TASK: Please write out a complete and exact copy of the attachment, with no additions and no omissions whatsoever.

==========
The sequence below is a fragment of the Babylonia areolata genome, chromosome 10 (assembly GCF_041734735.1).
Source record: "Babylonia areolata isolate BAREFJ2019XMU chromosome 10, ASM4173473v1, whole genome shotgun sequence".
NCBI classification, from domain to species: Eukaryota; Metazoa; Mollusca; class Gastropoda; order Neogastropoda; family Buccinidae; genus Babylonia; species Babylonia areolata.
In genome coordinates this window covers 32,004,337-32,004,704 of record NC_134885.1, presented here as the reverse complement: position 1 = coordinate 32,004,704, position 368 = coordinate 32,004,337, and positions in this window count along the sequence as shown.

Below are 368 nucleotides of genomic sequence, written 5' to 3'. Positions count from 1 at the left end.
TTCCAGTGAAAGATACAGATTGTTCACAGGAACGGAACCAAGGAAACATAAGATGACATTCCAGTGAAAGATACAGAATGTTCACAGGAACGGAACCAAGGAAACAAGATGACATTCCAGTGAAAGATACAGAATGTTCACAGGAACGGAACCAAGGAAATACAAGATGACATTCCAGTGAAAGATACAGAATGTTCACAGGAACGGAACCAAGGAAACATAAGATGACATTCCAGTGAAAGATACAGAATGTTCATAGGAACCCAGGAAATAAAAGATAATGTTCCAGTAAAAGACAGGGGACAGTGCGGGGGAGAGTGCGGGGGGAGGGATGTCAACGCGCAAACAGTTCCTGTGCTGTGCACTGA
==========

The sequence below is a fragment of the Babylonia areolata genome, chromosome 10 (assembly GCF_041734735.1).
Source record: "Babylonia areolata isolate BAREFJ2019XMU chromosome 10, ASM4173473v1, whole genome shotgun sequence".
NCBI classification, from domain to species: Eukaryota; Metazoa; Mollusca; class Gastropoda; order Neogastropoda; family Buccinidae; genus Babylonia; species Babylonia areolata.
In genome coordinates this window covers 32,004,337-32,004,704 of record NC_134885.1, presented here as the reverse complement: position 1 = coordinate 32,004,704, position 368 = coordinate 32,004,337, and positions in this window count along the sequence as shown.

Below are 368 nucleotides of genomic sequence, written 5' to 3'. Positions count from 1 at the left end.
TTCCAGTGAAAGATACAGATTGTTCACAGGAACGGAACCAAGGAAACATAAGATGACATTCCAGTGAAAGATACAGAATGTTCACAGGAACGGAACCAAGGAAACAAGATGACATTCCAGTGAAAGATACAGAATGTTCACAGGAACGGAACCAAGGAAATACAAGATGACATTCCAGTGAAAGATACAGAATGTTCACAGGAACGGAACCAAGGAAACATAAGATGACATTCCAGTGAAAGATACAGAATGTTCATAGGAACCCAGGAAATAAAAGATAATGTTCCAGTAAAAGACAGGGGACAGTGCGGGGGAGAGTGCGGGGGGAGGGATGTCAACGCGCAAACAGTTCCTGTGCTGTGCACTGA